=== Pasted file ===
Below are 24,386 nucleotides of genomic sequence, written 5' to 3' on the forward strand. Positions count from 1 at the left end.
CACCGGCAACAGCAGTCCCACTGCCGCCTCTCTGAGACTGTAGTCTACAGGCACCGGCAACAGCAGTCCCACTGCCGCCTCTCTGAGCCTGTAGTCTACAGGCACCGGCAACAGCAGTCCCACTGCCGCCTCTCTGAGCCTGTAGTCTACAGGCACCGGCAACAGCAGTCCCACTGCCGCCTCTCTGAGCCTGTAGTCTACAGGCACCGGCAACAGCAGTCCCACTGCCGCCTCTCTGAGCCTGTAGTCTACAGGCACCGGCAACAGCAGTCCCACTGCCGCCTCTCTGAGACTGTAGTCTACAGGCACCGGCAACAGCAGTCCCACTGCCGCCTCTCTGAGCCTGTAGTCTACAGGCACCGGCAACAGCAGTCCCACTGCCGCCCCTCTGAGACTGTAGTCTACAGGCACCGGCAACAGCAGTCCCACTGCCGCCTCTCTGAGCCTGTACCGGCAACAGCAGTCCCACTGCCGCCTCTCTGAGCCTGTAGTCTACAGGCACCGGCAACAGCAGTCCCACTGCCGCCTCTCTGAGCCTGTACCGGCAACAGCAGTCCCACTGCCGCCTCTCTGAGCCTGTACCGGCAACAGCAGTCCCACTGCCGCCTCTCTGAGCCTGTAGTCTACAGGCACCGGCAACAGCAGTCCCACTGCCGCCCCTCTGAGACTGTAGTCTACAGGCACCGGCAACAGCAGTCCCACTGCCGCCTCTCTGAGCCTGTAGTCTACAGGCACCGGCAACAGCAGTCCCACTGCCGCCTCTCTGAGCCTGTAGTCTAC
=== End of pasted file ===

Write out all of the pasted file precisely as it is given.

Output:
Below are 24,386 nucleotides of genomic sequence, written 5' to 3' on the forward strand. Positions count from 1 at the left end.
CACCGGCAACAGCAGTCCCACTGCCGCCTCTCTGAGACTGTAGTCTACAGGCACCGGCAACAGCAGTCCCACTGCCGCCTCTCTGAGCCTGTAGTCTACAGGCACCGGCAACAGCAGTCCCACTGCCGCCTCTCTGAGCCTGTAGTCTACAGGCACCGGCAACAGCAGTCCCACTGCCGCCTCTCTGAGCCTGTAGTCTACAGGCACCGGCAACAGCAGTCCCACTGCCGCCTCTCTGAGCCTGTAGTCTACAGGCACCGGCAACAGCAGTCCCACTGCCGCCTCTCTGAGACTGTAGTCTACAGGCACCGGCAACAGCAGTCCCACTGCCGCCTCTCTGAGCCTGTAGTCTACAGGCACCGGCAACAGCAGTCCCACTGCCGCCCCTCTGAGACTGTAGTCTACAGGCACCGGCAACAGCAGTCCCACTGCCGCCTCTCTGAGCCTGTACCGGCAACAGCAGTCCCACTGCCGCCTCTCTGAGCCTGTAGTCTACAGGCACCGGCAACAGCAGTCCCACTGCCGCCTCTCTGAGCCTGTACCGGCAACAGCAGTCCCACTGCCGCCTCTCTGAGCCTGTACCGGCAACAGCAGTCCCACTGCCGCCTCTCTGAGCCTGTAGTCTACAGGCACCGGCAACAGCAGTCCCACTGCCGCCCCTCTGAGACTGTAGTCTACAGGCACCGGCAACAGCAGTCCCACTGCCGCCTCTCTGAGCCTGTAGTCTACAGGCACCGGCAACAGCAGTCCCACTGCCGCCTCTCTGAGCCTGTAGTCTAC